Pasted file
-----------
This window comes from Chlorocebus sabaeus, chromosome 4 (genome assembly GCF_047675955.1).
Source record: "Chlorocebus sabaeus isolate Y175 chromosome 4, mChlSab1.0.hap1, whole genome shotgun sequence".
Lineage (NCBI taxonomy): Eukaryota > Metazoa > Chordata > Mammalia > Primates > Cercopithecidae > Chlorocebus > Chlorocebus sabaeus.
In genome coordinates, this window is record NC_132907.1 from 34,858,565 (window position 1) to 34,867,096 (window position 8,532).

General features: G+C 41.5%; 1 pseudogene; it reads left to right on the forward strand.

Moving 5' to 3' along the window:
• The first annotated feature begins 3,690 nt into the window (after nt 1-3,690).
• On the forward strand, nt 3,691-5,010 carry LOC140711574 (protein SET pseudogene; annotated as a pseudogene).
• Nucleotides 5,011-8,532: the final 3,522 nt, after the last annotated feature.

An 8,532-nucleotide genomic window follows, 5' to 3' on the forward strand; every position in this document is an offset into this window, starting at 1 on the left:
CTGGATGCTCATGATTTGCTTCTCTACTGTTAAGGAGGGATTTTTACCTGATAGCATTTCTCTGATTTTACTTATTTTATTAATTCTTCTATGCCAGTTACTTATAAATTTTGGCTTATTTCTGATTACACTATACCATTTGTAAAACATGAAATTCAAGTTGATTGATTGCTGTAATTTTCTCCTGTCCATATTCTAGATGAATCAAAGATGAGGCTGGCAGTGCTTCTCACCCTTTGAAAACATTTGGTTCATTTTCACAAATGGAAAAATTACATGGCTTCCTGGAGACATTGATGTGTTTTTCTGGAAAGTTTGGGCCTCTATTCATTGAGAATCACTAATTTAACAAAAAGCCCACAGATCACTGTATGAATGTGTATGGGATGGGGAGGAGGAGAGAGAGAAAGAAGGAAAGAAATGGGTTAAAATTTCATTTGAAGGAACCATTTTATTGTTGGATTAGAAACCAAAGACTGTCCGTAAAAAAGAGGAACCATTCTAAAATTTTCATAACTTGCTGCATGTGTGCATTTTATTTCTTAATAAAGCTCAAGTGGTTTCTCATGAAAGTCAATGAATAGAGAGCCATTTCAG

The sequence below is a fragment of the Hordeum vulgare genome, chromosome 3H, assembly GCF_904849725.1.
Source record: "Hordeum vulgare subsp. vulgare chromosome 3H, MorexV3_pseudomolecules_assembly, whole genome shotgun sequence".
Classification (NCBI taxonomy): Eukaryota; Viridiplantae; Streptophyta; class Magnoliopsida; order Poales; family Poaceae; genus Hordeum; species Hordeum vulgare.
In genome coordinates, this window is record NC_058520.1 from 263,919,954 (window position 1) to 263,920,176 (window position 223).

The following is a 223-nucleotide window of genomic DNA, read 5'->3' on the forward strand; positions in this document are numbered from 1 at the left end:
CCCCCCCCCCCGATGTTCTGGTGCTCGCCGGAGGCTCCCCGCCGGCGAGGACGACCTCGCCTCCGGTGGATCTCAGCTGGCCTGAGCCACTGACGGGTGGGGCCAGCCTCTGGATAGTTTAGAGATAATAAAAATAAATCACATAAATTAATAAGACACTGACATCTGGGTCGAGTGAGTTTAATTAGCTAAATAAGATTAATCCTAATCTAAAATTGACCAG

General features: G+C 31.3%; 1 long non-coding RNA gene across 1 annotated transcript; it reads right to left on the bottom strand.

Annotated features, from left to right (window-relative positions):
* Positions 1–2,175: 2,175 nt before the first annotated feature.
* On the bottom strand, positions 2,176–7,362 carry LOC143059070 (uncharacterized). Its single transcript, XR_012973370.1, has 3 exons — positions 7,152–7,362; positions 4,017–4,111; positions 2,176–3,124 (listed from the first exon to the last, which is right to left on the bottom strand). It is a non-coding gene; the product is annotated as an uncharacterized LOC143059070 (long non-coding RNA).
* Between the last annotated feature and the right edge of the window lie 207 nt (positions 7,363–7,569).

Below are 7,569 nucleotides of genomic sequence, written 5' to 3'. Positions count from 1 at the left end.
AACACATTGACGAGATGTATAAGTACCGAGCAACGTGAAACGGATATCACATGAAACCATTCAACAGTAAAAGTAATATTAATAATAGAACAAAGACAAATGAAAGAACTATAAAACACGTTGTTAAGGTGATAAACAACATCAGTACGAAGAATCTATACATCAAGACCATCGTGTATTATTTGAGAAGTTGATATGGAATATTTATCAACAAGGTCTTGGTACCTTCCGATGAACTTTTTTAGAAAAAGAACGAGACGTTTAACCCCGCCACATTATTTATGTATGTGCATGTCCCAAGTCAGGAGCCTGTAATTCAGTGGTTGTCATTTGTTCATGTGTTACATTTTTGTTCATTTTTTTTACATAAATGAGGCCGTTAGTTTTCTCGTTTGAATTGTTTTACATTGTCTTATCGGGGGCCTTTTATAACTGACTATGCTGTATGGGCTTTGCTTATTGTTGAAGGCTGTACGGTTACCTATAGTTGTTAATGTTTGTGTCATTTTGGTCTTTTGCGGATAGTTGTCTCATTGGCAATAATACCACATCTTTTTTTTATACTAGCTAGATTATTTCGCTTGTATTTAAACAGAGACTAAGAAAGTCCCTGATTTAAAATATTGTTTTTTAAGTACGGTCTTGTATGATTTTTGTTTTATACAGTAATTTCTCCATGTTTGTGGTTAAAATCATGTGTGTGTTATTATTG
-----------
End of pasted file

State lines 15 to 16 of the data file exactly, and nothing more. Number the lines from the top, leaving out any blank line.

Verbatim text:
In genome coordinates, this window is record NC_058520.1 from 263,919,954 (window position 1) to 263,920,176 (window position 223).

The following is a 223-nucleotide window of genomic DNA, read 5'->3' on the forward strand; positions in this document are numbered from 1 at the left end: